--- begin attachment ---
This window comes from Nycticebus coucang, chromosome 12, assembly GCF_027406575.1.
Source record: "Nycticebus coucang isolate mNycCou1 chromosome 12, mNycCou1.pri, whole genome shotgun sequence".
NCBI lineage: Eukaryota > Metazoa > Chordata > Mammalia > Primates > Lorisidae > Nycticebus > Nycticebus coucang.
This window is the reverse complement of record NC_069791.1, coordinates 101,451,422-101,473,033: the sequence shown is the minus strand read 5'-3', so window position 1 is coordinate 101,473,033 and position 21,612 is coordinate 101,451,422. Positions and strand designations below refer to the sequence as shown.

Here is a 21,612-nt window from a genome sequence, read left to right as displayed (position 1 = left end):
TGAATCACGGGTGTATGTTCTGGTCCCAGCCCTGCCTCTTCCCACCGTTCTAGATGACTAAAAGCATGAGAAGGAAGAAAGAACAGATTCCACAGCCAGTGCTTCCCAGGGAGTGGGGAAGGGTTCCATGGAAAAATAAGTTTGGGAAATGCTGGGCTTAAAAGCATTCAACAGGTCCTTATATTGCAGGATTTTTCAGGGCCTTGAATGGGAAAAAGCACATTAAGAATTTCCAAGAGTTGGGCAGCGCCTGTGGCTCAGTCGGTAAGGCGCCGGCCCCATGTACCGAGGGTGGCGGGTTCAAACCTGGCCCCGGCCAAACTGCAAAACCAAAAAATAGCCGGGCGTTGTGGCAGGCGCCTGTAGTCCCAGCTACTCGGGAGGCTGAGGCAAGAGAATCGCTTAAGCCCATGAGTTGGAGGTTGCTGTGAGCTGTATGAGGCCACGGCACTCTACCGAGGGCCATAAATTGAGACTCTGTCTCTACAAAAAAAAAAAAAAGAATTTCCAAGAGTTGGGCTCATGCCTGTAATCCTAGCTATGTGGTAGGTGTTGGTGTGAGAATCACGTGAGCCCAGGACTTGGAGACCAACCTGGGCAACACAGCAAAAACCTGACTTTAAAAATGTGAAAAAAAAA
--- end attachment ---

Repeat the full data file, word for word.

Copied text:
This window comes from Nycticebus coucang, chromosome 12, assembly GCF_027406575.1.
Source record: "Nycticebus coucang isolate mNycCou1 chromosome 12, mNycCou1.pri, whole genome shotgun sequence".
NCBI lineage: Eukaryota > Metazoa > Chordata > Mammalia > Primates > Lorisidae > Nycticebus > Nycticebus coucang.
This window is the reverse complement of record NC_069791.1, coordinates 101,451,422-101,473,033: the sequence shown is the minus strand read 5'-3', so window position 1 is coordinate 101,473,033 and position 21,612 is coordinate 101,451,422. Positions and strand designations below refer to the sequence as shown.

Here is a 21,612-nt window from a genome sequence, read left to right as displayed (position 1 = left end):
TGAATCACGGGTGTATGTTCTGGTCCCAGCCCTGCCTCTTCCCACCGTTCTAGATGACTAAAAGCATGAGAAGGAAGAAAGAACAGATTCCACAGCCAGTGCTTCCCAGGGAGTGGGGAAGGGTTCCATGGAAAAATAAGTTTGGGAAATGCTGGGCTTAAAAGCATTCAACAGGTCCTTATATTGCAGGATTTTTCAGGGCCTTGAATGGGAAAAAGCACATTAAGAATTTCCAAGAGTTGGGCAGCGCCTGTGGCTCAGTCGGTAAGGCGCCGGCCCCATGTACCGAGGGTGGCGGGTTCAAACCTGGCCCCGGCCAAACTGCAAAACCAAAAAATAGCCGGGCGTTGTGGCAGGCGCCTGTAGTCCCAGCTACTCGGGAGGCTGAGGCAAGAGAATCGCTTAAGCCCATGAGTTGGAGGTTGCTGTGAGCTGTATGAGGCCACGGCACTCTACCGAGGGCCATAAATTGAGACTCTGTCTCTACAAAAAAAAAAAAAAGAATTTCCAAGAGTTGGGCTCATGCCTGTAATCCTAGCTATGTGGTAGGTGTTGGTGTGAGAATCACGTGAGCCCAGGACTTGGAGACCAACCTGGGCAACACAGCAAAAACCTGACTTTAAAAATGTGAAAAAAAAA